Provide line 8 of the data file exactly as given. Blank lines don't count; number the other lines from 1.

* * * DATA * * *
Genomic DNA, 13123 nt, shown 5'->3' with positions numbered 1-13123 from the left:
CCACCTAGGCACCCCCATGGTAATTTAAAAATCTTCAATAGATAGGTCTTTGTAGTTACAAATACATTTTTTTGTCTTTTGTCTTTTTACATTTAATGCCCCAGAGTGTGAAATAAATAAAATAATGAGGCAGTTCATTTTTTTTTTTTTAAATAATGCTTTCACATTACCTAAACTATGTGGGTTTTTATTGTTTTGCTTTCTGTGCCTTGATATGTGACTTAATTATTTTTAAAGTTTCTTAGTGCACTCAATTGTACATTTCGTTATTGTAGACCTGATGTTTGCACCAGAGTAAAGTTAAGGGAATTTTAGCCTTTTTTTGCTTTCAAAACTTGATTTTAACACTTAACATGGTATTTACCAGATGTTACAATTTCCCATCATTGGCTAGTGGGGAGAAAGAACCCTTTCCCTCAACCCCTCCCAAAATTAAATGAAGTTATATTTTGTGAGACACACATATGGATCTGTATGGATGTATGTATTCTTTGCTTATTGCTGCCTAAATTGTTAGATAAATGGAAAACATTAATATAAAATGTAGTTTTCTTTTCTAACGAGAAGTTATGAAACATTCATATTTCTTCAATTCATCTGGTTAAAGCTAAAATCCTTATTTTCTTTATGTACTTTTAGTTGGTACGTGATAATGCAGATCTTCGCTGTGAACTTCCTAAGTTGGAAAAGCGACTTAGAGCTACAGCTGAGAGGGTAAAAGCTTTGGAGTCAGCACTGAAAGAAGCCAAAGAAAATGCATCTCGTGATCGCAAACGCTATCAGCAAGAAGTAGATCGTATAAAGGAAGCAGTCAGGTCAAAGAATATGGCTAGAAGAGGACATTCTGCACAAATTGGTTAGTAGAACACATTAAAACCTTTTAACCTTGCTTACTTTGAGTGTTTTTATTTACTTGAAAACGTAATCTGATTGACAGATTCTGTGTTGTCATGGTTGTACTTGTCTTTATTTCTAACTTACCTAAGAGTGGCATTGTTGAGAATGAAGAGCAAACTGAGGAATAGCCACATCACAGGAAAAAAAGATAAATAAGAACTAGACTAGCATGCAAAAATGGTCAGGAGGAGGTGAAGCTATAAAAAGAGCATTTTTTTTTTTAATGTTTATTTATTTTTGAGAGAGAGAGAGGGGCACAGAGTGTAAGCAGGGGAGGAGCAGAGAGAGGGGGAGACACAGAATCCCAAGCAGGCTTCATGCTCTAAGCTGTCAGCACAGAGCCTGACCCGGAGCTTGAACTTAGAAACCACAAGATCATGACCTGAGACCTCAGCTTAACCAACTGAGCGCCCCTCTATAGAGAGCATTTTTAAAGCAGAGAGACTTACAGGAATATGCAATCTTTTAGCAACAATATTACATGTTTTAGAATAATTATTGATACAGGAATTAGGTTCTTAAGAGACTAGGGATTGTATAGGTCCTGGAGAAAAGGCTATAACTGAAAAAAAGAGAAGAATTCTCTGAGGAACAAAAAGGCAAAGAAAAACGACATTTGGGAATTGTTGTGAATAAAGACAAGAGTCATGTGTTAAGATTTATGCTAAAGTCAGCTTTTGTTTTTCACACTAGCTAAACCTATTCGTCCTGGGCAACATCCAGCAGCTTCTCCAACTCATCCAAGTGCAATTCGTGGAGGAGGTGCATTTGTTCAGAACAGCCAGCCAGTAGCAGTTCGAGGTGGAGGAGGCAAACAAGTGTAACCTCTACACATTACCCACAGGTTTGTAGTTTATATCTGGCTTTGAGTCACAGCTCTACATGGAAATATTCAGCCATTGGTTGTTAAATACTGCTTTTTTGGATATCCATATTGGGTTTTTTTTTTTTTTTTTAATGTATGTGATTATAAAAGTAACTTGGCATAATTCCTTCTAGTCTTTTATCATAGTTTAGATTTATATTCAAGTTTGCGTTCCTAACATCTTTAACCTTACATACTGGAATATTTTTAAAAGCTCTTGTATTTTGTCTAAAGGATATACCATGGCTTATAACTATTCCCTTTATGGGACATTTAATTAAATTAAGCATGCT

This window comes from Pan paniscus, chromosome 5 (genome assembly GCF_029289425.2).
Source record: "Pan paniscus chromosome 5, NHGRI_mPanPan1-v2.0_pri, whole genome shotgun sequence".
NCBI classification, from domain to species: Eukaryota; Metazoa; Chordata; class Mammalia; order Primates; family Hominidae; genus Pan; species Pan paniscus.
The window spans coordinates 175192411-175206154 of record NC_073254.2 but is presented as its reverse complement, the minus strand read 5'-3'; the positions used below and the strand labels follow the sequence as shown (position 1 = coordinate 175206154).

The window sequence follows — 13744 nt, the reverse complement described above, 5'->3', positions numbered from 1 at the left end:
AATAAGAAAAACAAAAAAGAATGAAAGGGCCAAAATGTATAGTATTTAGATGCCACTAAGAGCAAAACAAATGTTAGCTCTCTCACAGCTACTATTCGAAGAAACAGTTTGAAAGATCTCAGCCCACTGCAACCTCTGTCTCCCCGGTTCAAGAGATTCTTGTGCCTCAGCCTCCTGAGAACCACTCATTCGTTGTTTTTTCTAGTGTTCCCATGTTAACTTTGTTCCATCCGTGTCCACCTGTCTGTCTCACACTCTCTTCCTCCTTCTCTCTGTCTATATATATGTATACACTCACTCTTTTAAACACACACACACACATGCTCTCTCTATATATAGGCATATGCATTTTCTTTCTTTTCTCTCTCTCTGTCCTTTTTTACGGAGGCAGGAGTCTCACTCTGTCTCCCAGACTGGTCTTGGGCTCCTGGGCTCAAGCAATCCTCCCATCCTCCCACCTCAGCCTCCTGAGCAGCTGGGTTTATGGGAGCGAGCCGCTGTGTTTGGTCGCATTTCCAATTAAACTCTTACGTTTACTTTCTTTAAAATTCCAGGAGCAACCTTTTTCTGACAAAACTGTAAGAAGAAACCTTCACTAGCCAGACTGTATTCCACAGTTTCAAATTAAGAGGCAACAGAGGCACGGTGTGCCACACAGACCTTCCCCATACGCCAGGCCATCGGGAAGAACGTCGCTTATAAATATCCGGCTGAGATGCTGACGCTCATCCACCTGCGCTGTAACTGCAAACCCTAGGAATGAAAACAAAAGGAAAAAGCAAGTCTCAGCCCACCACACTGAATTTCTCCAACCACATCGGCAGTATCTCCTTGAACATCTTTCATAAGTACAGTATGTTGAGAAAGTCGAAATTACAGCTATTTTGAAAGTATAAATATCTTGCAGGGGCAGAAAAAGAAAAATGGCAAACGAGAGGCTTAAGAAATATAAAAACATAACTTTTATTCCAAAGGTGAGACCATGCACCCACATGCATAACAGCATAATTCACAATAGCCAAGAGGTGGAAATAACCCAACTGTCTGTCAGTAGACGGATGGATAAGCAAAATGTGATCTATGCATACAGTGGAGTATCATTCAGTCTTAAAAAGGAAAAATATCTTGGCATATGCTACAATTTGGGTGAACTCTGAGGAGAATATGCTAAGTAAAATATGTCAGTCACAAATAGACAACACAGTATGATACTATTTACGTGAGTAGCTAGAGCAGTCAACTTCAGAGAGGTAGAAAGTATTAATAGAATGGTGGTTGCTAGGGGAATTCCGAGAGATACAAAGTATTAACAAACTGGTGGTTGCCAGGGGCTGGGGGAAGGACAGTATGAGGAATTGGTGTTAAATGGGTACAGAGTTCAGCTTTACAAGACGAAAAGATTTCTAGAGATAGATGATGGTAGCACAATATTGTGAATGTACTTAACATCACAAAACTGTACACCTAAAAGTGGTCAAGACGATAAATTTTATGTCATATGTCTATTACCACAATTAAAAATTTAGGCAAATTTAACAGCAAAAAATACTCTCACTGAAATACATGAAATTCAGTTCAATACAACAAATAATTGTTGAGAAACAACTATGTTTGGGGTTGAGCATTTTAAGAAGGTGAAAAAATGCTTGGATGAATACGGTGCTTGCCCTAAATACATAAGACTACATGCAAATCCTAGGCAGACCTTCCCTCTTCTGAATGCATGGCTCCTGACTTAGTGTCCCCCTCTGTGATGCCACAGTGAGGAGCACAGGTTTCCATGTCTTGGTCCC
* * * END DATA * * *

AATAAGAAAAACAAAAAAGAATGAAAGGGCCAAAATGTATAGTATTTAGATGCCACTAAGAGCAAAACAAATGTTAGCTCTCTCACAGCTACTATTCGAAGAAACAGTTTGAAAGATCTCAGCCCACTGCAACCTCTGTCTCCCCGGTTCAAGAGATTCTTGTGCCTCAGCCTCCTGAGAACCACTCATTCGTTGTTTTTTCTAGTGTTCCCATGTTAACTTTGTTCCATCCGTGTCCACCTGTCTGTCTCACACTCTCTTCCTCCTTCTCTCTGTCTATATATATGTATACACTCACTCTTTTAAACACACACACACACATGCTCTCTCTATATATAGGCATATGCATTTTCTTTCTTTTCTCTCTCTCTGTCCTTTTTTACGGAGGCAGGAGTCTCACTCTGTCTCCCAGACTGGTCTTGGGCTCCTGGGCTCAAGCAATCCTCCCATCCTCCCACCTCAGCCTCCTGAGCAGCTGGGTTTATGGGAGCGAGCCGCTGTGTTTGGTCGCATTTCCAATTAAACTCTTACGTTTACTTTCTTTAAAATTCCAGGAGCAACCTTTTTCTGACAAAACTGTAAGAAGAAACCTTCACTAGCCAGACTGTATTCCACAGTTTCAAATTAAGAGGCAACAGAGGCACGGTGTGCCACACAGACCTTCCCCATACGCCAGGCCATCGGGAAGAACGTCGCTTATAAATATCCGGCTGAGATGCTGACGCTCATCCACCTGCGCTGTAACTGCAAACCCTAGGAATGAAAACAAAAGGAAAAAGCAAGTCTCAGCCCACCACACTGAATTTCTCCAACCACATCGGCAGTATCTCCTTGAACATCTTTCATAAGTACAGTATGTTGAGAAAGTCGAAATTACAGCTATTTTGAAAGTATAAATATCTTGCAGGGGCAGAAAAAGAAAAATGGCAAACGAGAGGCTTAAGAAATATAAAAACATAACTTTTATTCCAAAGGTGAGACCATGCACCCACATGCATAACAGCATAATTCACAATAGCCAAGAGGTGGAAATAACCCAACTGTCTGTCAGTAGACGGATGGATAAGCAAAATGTGATCTATGCATACAGTGGAGTATCATTCAGTCTTAAAAAGGAAAAATATCTTGGCATATGCTACAATTTGGGTGAACTCTGAGGAGAATATGCTAAGTAAAATATGTCAGTCACAAATAGACAACACAGTATGATACTATTTACGTGAGTAGCTAGAGCAGTCAACTTCAGAGAGGTAGAAAGTATTAATAGAATGGTGGTTGCTAGGGGAATTCCGAGAGATACAAAGTATTAACAAACTGGTGGTTGCCAGGGGCTGGGGGAAGGACAGTATGAGGAATTGGTGTTAAATGGGTACAGAGTTCAGCTTTACAAGACGAAAAGATTTCTAGAGATAGATGATGGTAGCACAATATTGTGAATGTACTTAACATCACAAAACTGTACACCTAAAAGTGGTCAAGACGATAAATTTTATGTCATATGTCTATTACCACAATTAAAAATTTAGGCAAATTTAACAGCAAAAAATACTCTCACTGAAATACATGAAATTCAGTTCAATACAACAAATAATTGTTGAGAAACAACTATGTTTGGGGTTGAGCATTTTAAGAAGGTGAAAAAATGCTTGGATGAATACGGTGCTTGCCCTAAATACATAAGACTACATGCAAATCCTAGGCAGACCTTCCCTCTTCTGAATGCATGGCTCCTGACTTAGTGTCCCCCTCTGTGATGCCACAGTGAGGAGCACAGGTTTCCATGTCTTGGTCCC